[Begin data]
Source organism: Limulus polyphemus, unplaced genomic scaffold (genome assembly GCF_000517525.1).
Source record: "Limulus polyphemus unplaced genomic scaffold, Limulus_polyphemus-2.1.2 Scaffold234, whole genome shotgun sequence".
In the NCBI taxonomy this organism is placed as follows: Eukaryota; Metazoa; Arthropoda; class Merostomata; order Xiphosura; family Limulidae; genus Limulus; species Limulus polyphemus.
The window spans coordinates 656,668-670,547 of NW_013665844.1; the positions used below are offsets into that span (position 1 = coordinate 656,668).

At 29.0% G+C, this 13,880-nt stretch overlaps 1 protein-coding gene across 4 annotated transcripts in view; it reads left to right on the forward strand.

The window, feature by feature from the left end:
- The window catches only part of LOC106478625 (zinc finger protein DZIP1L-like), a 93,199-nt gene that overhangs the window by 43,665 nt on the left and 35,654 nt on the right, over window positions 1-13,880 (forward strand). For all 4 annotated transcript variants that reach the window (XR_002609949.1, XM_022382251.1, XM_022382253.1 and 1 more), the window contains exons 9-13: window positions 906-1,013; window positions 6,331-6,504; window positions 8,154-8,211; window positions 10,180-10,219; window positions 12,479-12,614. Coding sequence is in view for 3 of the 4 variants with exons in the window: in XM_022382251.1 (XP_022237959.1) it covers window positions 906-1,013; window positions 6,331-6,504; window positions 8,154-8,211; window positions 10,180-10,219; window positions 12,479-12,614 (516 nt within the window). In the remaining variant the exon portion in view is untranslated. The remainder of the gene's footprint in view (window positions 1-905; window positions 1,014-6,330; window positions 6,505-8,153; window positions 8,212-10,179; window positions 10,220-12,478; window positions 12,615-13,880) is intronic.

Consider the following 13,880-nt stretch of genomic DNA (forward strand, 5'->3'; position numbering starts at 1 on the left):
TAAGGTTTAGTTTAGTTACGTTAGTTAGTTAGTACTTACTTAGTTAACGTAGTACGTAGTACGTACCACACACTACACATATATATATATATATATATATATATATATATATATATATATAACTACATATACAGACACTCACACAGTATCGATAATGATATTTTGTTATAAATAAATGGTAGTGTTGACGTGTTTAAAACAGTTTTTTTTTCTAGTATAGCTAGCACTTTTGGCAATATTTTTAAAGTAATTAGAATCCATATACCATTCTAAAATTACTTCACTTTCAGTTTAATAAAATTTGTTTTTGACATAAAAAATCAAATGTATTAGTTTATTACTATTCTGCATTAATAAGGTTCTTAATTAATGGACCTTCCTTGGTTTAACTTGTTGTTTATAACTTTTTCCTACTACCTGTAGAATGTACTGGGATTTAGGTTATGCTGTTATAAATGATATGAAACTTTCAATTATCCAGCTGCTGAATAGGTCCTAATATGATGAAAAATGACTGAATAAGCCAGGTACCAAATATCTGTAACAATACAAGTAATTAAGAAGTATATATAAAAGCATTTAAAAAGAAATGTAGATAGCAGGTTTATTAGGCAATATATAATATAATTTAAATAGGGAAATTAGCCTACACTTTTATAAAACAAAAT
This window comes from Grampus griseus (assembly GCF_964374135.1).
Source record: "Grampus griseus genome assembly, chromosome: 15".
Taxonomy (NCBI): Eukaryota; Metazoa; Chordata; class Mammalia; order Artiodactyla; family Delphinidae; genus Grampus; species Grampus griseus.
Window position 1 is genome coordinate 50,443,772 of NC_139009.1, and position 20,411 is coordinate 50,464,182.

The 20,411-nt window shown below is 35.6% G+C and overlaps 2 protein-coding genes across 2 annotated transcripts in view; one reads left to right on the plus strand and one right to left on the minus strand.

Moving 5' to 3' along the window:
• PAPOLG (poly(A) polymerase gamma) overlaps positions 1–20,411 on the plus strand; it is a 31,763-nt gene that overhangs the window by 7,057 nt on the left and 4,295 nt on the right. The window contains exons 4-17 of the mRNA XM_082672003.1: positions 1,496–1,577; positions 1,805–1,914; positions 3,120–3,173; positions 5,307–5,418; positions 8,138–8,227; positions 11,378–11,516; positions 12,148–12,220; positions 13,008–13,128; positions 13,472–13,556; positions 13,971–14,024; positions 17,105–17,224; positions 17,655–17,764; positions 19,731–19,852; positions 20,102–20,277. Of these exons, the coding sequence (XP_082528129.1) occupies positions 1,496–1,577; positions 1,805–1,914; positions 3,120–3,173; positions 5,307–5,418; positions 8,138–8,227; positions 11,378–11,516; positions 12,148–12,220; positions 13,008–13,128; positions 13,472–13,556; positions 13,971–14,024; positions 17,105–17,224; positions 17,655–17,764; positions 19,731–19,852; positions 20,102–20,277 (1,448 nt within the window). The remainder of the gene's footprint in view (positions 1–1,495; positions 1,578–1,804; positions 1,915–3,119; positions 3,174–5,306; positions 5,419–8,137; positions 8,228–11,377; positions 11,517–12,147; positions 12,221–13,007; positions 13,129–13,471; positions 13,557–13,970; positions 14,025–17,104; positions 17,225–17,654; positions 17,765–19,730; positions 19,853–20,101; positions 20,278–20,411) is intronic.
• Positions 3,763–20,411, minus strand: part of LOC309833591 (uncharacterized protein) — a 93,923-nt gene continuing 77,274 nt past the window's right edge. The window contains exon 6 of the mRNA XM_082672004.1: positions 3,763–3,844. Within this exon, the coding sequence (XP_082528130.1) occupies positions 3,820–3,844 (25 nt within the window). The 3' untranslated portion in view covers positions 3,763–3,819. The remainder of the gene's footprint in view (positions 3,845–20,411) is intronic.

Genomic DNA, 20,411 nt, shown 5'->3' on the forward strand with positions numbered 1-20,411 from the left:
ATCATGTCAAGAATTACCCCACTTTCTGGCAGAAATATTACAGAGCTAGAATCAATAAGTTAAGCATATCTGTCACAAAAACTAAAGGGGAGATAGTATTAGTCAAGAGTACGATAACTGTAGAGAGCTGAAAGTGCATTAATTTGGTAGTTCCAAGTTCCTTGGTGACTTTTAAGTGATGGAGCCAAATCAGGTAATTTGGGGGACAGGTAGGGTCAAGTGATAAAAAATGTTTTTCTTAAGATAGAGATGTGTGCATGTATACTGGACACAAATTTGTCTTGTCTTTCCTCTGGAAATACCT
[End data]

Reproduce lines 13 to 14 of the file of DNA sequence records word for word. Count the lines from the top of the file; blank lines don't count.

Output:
Window position 1 is genome coordinate 50,443,772 of NC_139009.1, and position 20,411 is coordinate 50,464,182.

The 20,411-nt window shown below is 35.6% G+C and overlaps 2 protein-coding genes across 2 annotated transcripts in view; one reads left to right on the plus strand and one right to left on the minus strand.